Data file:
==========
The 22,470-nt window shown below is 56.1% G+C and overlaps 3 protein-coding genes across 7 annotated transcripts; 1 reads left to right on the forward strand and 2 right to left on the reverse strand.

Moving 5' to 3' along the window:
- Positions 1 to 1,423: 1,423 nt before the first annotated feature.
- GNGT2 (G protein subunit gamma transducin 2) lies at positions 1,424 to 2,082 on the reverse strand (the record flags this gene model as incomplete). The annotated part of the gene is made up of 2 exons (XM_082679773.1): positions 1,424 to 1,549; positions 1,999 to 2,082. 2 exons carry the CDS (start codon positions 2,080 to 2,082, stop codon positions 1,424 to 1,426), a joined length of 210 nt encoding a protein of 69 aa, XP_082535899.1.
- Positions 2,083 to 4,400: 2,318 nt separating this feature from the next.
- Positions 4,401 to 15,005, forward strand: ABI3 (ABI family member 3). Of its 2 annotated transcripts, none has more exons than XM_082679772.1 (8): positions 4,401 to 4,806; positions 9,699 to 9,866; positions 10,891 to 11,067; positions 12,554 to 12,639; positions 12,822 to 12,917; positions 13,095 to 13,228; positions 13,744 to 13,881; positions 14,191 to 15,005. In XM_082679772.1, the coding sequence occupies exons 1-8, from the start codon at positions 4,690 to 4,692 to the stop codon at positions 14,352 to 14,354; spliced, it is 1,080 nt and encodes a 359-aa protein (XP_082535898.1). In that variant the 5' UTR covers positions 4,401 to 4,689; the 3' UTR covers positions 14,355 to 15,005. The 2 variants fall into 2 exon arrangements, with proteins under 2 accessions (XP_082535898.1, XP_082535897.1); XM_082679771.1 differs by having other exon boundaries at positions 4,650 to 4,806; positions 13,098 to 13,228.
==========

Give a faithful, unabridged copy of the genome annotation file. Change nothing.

The 22,470-nt window shown below is 56.1% G+C and overlaps 3 protein-coding genes across 7 annotated transcripts; 1 reads left to right on the forward strand and 2 right to left on the reverse strand.

Moving 5' to 3' along the window:
- Positions 1 to 1,423: 1,423 nt before the first annotated feature.
- GNGT2 (G protein subunit gamma transducin 2) lies at positions 1,424 to 2,082 on the reverse strand (the record flags this gene model as incomplete). The annotated part of the gene is made up of 2 exons (XM_082679773.1): positions 1,424 to 1,549; positions 1,999 to 2,082. 2 exons carry the CDS (start codon positions 2,080 to 2,082, stop codon positions 1,424 to 1,426), a joined length of 210 nt encoding a protein of 69 aa, XP_082535899.1.
- Positions 2,083 to 4,400: 2,318 nt separating this feature from the next.
- Positions 4,401 to 15,005, forward strand: ABI3 (ABI family member 3). Of its 2 annotated transcripts, none has more exons than XM_082679772.1 (8): positions 4,401 to 4,806; positions 9,699 to 9,866; positions 10,891 to 11,067; positions 12,554 to 12,639; positions 12,822 to 12,917; positions 13,095 to 13,228; positions 13,744 to 13,881; positions 14,191 to 15,005. In XM_082679772.1, the coding sequence occupies exons 1-8, from the start codon at positions 4,690 to 4,692 to the stop codon at positions 14,352 to 14,354; spliced, it is 1,080 nt and encodes a 359-aa protein (XP_082535898.1). In that variant the 5' UTR covers positions 4,401 to 4,689; the 3' UTR covers positions 14,355 to 15,005. The 2 variants fall into 2 exon arrangements, with proteins under 2 accessions (XP_082535898.1, XP_082535897.1); XM_082679771.1 differs by having other exon boundaries at positions 4,650 to 4,806; positions 13,098 to 13,228.